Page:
Lumpers are entirely a separate commodity. It has nothing to do with the shippers or the truckers. Still, it is due to them the lumpers earn their pay.
Yes, you will have to pay the lumpers for unloading the goods from your trailer. Do not worry – it will not come out of your pocket. In fact, the money you give them shall reimburse to you by your company.
But does that not make the company face loss in the future? No, because the company initially receives the lumper payment from the shipper/customer.
It all sounds pretty muddling, though once you understand the policy well enough, you will get used to it.
The only issue you will have to keep in check is the scamming. Some lumpers might ask for more per hour than agreed. This occurs when the person offers fast unload in exchange for extra bucks, etc.
Here is when the relationship between a lumper and a driver turns somewhat cold.
Check the Policy
As a result, the driver must understand the policy set by his/her trucking company. If you are a newcomer, all the more reason to pay attention. This is so you do not expend out of your wallet.
Many confuse the legal terms regarding the lumpers. Let us tell you that they are not illegal but failing to claim their income from IRS makes it unlawful.
Moreover, if the shipper/customer decline any reimbursement to the trucking company, which then fails to compensate the driver, lumping cost becomes illegal.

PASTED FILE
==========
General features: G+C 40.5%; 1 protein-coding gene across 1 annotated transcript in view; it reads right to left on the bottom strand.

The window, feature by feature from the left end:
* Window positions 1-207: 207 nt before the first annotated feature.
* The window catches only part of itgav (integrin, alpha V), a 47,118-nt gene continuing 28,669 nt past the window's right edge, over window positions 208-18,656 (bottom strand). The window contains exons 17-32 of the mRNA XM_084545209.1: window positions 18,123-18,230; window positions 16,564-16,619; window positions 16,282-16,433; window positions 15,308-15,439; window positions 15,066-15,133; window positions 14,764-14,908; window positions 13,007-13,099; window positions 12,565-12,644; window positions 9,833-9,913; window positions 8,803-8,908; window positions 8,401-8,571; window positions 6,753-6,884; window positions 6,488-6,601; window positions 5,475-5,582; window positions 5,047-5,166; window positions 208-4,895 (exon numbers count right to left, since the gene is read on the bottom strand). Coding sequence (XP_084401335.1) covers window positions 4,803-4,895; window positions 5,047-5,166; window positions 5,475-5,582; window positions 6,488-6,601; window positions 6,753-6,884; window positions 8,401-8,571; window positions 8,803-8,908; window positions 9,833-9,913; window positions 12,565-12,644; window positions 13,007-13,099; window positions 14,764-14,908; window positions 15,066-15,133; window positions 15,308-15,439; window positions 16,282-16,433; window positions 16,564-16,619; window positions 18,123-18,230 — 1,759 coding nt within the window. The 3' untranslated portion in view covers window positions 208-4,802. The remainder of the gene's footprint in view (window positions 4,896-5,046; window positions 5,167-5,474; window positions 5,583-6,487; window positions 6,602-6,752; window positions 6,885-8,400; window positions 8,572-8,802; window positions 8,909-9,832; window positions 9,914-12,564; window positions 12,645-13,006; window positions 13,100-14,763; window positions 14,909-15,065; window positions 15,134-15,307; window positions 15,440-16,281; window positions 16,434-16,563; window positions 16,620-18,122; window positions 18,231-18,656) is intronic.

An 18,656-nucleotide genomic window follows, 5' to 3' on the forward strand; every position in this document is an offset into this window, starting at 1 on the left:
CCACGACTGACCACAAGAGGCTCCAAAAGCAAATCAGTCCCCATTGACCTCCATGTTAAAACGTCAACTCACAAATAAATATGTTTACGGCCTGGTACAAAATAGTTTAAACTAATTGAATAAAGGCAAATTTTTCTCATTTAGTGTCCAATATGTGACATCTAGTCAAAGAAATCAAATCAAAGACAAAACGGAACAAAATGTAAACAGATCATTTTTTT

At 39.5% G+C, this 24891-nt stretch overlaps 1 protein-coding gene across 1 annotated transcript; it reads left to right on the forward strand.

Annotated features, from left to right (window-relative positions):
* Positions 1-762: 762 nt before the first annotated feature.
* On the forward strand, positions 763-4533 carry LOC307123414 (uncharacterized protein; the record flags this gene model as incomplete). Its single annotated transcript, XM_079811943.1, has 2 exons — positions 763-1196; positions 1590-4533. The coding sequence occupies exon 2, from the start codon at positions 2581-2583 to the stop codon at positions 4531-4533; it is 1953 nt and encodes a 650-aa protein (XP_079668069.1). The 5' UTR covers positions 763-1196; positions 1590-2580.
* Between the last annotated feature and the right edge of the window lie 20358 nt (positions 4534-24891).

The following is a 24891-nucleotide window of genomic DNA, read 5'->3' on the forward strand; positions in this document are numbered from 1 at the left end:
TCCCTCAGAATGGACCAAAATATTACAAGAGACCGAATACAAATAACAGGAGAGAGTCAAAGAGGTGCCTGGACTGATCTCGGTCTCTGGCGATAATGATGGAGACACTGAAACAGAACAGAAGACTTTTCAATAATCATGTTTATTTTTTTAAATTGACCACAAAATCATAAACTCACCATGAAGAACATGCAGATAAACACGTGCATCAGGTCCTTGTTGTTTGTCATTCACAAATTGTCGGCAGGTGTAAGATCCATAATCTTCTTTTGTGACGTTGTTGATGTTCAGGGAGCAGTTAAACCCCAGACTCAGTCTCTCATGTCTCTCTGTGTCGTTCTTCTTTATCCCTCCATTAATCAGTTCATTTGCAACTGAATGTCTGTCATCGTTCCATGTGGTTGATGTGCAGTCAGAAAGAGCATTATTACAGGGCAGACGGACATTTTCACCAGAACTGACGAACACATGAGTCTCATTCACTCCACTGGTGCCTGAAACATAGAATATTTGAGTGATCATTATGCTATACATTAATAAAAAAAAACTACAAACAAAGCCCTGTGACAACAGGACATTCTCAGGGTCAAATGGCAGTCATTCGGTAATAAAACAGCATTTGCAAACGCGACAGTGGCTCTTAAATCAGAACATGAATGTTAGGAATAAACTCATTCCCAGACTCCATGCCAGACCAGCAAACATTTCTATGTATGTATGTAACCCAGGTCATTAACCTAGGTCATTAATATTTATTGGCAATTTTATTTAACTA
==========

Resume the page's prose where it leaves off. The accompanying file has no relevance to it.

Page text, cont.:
Therefore, always make sure the paperwork covers lumpers’ fees, along with other charges, so that you do not have to face delays after unloads.
Lumpers or Paying Driver?
Back in the 80s, there were more trucking companies and new factories/industries but fewer people to unload goods. So the drivers often had to fill in for that job.
Nowadays, things are different. Then which option dominates the other?
Hiring lumpers will ensure a quick and organized stocking of the goods. They allow the drivers to take a break and avoid causing any injury. Thanks to the proper training in the lumping companies, carrier unload is done proficiently.
However, it might be time-consuming, making the trucker wait an additional hour or two. Besides, they might not get paid unless the receiver and the trucking company do not compensate the carrier for the lumper fees.
It hardly happens nowadays, but it is better to be cautious. Trucking industries these days spend well on the lumpers so that the truckers are fully rested within that duration.
There are still some truckers who like to get paid for the lumping as well. However, it means sacrificing that window opportunity of resting.
The only problem here is that many receivers consider it the driver’s job and do not pay the charge. Unless you include the task as part of the occupation or the trucking company allows you to do it, there is not much to gain.
Conversely, most companies would rather hire lumpers with higher pay to get the work done than give the truckers the additional bucks.
On the other hand, if you lump the load by yourself, there are chances of injuries. This can happen to the inexperienced. We still consider this an opportunity for the drivers.
They can learn more about the docks and warehouses, operating/managing systems, familiarizing themselves with the unload process, etc.
Everything is interconnected in a way that one has to rely on the other. As you can see how shippers may depend on your timely arrival/delivery, you leave the safe unloading on the lumpers.
So, trusting the company is important whether you like them or not. Lumpers have silently become an essential segment in this whole system. Hence, it is only fair to hire them to help reduce unemployment.